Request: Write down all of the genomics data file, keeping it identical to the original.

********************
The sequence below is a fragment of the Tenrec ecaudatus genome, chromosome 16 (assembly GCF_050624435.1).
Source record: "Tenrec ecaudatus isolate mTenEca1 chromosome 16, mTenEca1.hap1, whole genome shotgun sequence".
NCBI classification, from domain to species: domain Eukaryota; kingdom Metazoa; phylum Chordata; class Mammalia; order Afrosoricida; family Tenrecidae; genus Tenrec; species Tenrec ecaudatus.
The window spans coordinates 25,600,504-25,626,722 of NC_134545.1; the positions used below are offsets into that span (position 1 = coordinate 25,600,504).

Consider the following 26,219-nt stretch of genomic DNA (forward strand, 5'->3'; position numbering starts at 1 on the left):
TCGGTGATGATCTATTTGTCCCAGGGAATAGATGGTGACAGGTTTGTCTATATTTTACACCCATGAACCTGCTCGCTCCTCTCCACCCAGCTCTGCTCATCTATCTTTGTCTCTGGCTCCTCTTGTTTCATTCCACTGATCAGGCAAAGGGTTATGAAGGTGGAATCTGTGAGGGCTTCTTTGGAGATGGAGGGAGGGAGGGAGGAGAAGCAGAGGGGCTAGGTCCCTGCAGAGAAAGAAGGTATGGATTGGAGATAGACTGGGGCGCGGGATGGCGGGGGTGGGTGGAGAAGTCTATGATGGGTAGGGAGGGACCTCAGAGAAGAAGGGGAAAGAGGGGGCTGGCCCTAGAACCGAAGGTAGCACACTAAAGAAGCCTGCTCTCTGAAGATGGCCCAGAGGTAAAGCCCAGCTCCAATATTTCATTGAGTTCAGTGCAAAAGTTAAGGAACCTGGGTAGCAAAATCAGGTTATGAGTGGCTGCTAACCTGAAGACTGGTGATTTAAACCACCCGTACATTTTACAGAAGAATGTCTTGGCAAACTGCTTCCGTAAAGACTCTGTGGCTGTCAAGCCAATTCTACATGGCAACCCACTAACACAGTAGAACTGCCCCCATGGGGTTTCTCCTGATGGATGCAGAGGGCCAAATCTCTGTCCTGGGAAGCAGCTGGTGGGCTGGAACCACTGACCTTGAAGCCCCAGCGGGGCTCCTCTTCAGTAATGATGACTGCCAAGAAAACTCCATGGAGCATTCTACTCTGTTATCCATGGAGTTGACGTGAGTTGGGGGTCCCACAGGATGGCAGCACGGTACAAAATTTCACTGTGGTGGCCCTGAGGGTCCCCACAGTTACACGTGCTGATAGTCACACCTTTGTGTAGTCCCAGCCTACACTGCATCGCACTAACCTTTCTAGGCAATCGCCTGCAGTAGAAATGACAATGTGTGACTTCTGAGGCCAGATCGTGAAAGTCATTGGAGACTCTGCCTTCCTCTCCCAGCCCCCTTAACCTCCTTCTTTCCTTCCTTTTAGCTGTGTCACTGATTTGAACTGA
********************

The sequence below is a fragment of the Tenrec ecaudatus genome, chromosome 16 (assembly GCF_050624435.1).
Source record: "Tenrec ecaudatus isolate mTenEca1 chromosome 16, mTenEca1.hap1, whole genome shotgun sequence".
NCBI classification, from domain to species: domain Eukaryota; kingdom Metazoa; phylum Chordata; class Mammalia; order Afrosoricida; family Tenrecidae; genus Tenrec; species Tenrec ecaudatus.
The window spans coordinates 25,600,504-25,626,722 of NC_134545.1; the positions used below are offsets into that span (position 1 = coordinate 25,600,504).

Consider the following 26,219-nt stretch of genomic DNA (forward strand, 5'->3'; position numbering starts at 1 on the left):
TCGGTGATGATCTATTTGTCCCAGGGAATAGATGGTGACAGGTTTGTCTATATTTTACACCCATGAACCTGCTCGCTCCTCTCCACCCAGCTCTGCTCATCTATCTTTGTCTCTGGCTCCTCTTGTTTCATTCCACTGATCAGGCAAAGGGTTATGAAGGTGGAATCTGTGAGGGCTTCTTTGGAGATGGAGGGAGGGAGGGAGGAGAAGCAGAGGGGCTAGGTCCCTGCAGAGAAAGAAGGTATGGATTGGAGATAGACTGGGGCGCGGGATGGCGGGGGTGGGTGGAGAAGTCTATGATGGGTAGGGAGGGACCTCAGAGAAGAAGGGGAAAGAGGGGGCTGGCCCTAGAACCGAAGGTAGCACACTAAAGAAGCCTGCTCTCTGAAGATGGCCCAGAGGTAAAGCCCAGCTCCAATATTTCATTGAGTTCAGTGCAAAAGTTAAGGAACCTGGGTAGCAAAATCAGGTTATGAGTGGCTGCTAACCTGAAGACTGGTGATTTAAACCACCCGTACATTTTACAGAAGAATGTCTTGGCAAACTGCTTCCGTAAAGACTCTGTGGCTGTCAAGCCAATTCTACATGGCAACCCACTAACACAGTAGAACTGCCCCCATGGGGTTTCTCCTGATGGATGCAGAGGGCCAAATCTCTGTCCTGGGAAGCAGCTGGTGGGCTGGAACCACTGACCTTGAAGCCCCAGCGGGGCTCCTCTTCAGTAATGATGACTGCCAAGAAAACTCCATGGAGCATTCTACTCTGTTATCCATGGAGTTGACGTGAGTTGGGGGTCCCACAGGATGGCAGCACGGTACAAAATTTCACTGTGGTGGCCCTGAGGGTCCCCACAGTTACACGTGCTGATAGTCACACCTTTGTGTAGTCCCAGCCTACACTGCATCGCACTAACCTTTCTAGGCAATCGCCTGCAGTAGAAATGACAATGTGTGACTTCTGAGGCCAGATCGTGAAAGTCATTGGAGACTCTGCCTTCCTCTCCCAGCCCCCTTAACCTCCTTCTTTCCTTCCTTTTAGCTGTGTCACTGATTTGAACTGA